Cycling legend proves his mettle
In the men’s cycling omnium final at the Incheon International Velodrome on Monday and Tuesday, Cho won the silver medal with 232 points in six events: the 15-kilometer scratch, 4-kilometer individual pursuit, 1-kilometer time trial, flying lap, points race and elimination race. It was his seventh medal, including five golds, in five Asian Games appearances.
In the 1994 Hiroshima Asian Games 40-kilometer points race, which is 160 laps of a 250-meter track and is scored every 10 laps, Cho won his first Asian Games gold medal. He later became the first Korean to stand on a podium at the world championships by winning a bronze in Germany.
Cycling insiders say Cho proved that an Asian can be competitive in a sport dominated by the Europeans. Cho aimed to be the first Korean Olympic medalist in cycling in Sydney, but he finished fourth.
After winning two titles in the 2002 Busan Asian Games, he became a bicycle racer in 2004 and dominated the Korean track, winning 90.4 percent of 260 races since 2004. He was the top money winner from 2005 through 2008 with 47 straight wins.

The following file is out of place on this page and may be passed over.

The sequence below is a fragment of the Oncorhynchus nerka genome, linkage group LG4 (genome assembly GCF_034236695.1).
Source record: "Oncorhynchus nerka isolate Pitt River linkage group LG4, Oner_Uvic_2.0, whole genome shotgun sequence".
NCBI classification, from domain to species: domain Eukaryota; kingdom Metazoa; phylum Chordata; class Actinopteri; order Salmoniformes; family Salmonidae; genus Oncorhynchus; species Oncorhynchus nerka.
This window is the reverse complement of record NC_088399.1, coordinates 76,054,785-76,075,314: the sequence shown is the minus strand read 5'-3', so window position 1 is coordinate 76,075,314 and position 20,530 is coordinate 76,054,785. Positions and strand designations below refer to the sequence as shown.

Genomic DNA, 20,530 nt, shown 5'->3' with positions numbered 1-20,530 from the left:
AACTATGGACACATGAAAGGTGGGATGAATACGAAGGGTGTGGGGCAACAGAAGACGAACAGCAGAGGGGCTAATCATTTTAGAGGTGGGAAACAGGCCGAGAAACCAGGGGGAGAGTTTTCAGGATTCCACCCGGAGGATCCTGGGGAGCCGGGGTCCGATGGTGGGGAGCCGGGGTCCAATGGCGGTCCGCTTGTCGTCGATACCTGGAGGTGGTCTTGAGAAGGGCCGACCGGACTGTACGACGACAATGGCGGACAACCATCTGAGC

In 2008, Cho left professional bicycle racing to pursue his dream of an Olympic medal, even though he was able to earn an average of 200 million won ($192,400) in prize money a year.
“There is always something worth more than money,” Cho said at the time.
The dream, however, wasn’t easy to realize because the points race, which was his best event, was excluded from the 2012 London Olympics, forcing him to compete in the omnium, which includes both short and long courses.
He started changing his body to fit the sport, focusing on endurance. He went from 85 kilograms (187 pounds) to 75 kilograms (165 pounds).
Cho was second in a world cup event prior to the London Olympics, but he finished 11th at the Games.
Cycling insiders thought the 38-year-old’s career was finally over, but he decided to compete in Incheon, against the wishes of his wife, Hwang Won-kyung. “He really wanted to retire after a good finish in a domestic competition,” she said.
“I always respected my dear friend and speed skater Lee Kyou-hyuk, who never gave up even though he didn’t win a single medal in his 24-year Winter Olympics career,” said Cho. “I wanted to close my career with good memories at Incheon, without any regrets, like Lee did.”
Cho started attending graduate school at Kyonggi University last year to study social physical education. “I want to teach young prospects to help them win an Olympic medal,” Cho said. “It is a very hard quest to complete in Korea as it isn’t a popular sport, but I want to contribute myself to improve Korean cycling.”
BY KIM HYO-KYUNG and Kwon Sang-soo [firstname.lastname@example.org]